25 July 2014
In the mystery of labor force restructuring, the “Part Rate” is often misunderstood. Understanding differences in worker groups, especially by age, can improve financial planning and public policy.
Cleaning out the cobwebs starts by clarifying that the “Part Rate” has nothing to do with employers and employees parting ways.
Civilian Labor Force Participation Rate (“Rate” to save words in this post) is the number of persons classified as Employed plus Unemployed but looking for a job divided by the Civilian Noninstitutional Population.
The Rate is an estimate based on the Current Population Survey (CPS). CPS is a monthly survey of a sample of about 60,000 eligible households conducted by the Bureau of Census for the Bureau of Labor Statistics.
The Rate has drawn attention because it is falling, thus reducing the labor force and thus resulting in an unemployment rate lower than it would have been if the Rate was more stable.
The Bureau of Labor Statistics (BLS) provides several breakouts of the data.
In race/ethnicity, the participation of both Black/African American and White populations are gradually falling. By contrast, Asian and Hispanic or Latino populations seem to be stabilizing. Caution: charts have varying axes to see pattern in a small size. Not Seasonally Adjusted (causing the quarterly squiggles). As with all employment survey data, especially household survey, trend is more useful than monthly changes.
By age, the two younger groups fell, then stabilized post-crash. The 55+ group grew then stabilized post-crash. The largest group, 25-54 has been falling post crash. Caution: Vertical axes different scale to show detail in small charts.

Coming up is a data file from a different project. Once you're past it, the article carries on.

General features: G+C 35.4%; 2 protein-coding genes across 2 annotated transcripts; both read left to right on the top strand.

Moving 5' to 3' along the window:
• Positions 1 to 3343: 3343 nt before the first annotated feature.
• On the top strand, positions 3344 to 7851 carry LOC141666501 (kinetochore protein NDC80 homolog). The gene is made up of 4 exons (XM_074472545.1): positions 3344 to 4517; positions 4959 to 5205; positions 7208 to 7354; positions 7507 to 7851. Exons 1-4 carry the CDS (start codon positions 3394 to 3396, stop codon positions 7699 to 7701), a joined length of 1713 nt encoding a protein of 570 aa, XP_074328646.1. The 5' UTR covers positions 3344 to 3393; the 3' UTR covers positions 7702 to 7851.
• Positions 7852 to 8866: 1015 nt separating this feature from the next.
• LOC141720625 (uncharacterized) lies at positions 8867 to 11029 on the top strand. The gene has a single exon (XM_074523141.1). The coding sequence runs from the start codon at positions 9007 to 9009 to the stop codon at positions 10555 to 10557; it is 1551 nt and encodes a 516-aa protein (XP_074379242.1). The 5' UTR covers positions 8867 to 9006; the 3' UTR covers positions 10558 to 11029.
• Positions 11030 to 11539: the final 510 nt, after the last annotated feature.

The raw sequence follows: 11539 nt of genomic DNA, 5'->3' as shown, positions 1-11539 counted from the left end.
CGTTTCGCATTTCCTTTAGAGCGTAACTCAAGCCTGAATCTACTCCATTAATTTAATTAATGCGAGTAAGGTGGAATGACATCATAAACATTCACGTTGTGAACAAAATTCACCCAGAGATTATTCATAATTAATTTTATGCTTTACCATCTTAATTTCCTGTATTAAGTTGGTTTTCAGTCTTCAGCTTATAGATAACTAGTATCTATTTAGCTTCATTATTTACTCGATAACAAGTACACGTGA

By education, the most stability is in the least educated. Caution: Vertical axes do not start at zero. Not Seasonally Adjusted. BLS provides a range of other views by native or foreign born, disability and veteran status. Caution: Vertical axis does not start at zero. Not Seasonally Adjusted.
This data can be analyzed more through tables for clarity on the “who” and through behavioral surveys for clarity on the “why.” Academic analysis can vary widely. For this short post and because we like pictures, we’ll stop here.
- Trends are broadly down EXCEPT for the youngest, oldest and least educated participants (employed and unemployed)
- Growth in participants age 65+ is notable
- As with other un/employment count data, limitations of count data point to the need to focus on the “pocketbook measure” — Real Wages and Salaries per Person – as described in Measures to know of healthy jobs and paychecks (23 April 2014)
- These trends plus changes in pension plans, savings rates, student debt, consumer debt and more require very different discussions with family members and retirement advisors. The emphasis is on life choices, not just savings choices.
Note: Because rates are sensitive to definitions, the BLS CPS specifics are http://www.bls.gov/bls/glossary.htm :
- Employed — Persons 16 years and over in the civilian noninstitutional population who, during the reference week, (a) did any work at all (at least 1 hour) as paid employees; worked in their own business, profession, or on their own farm, or worked 15 hours or more as unpaid workers in an enterprise operated by a member of the family; and (b) all those who were not working but who had jobs or businesses from which they were temporarily absent because of vacation, illness, bad weather, childcare problems, maternity or paternity leave, labor-management dispute, job training, or other family or personal reasons, whether or not they were paid for the time off or were seeking other jobs. Each employed person is counted only once, even if he or she holds more than one job. Excluded are persons whose only activity consisted of work around their own house (painting, repairing, or own home housework) or volunteer work for religious, charitable, and other organizations.
Unemployed — Persons aged 16 years and older who had no employment during the reference week, were available for work, except for temporary illness, and had made specific efforts to find employment sometime during the 4-week period ending with the reference week. Persons who were waiting to be recalled to a job from which they had been laid off need not have been looking for work to be classified as unemployed.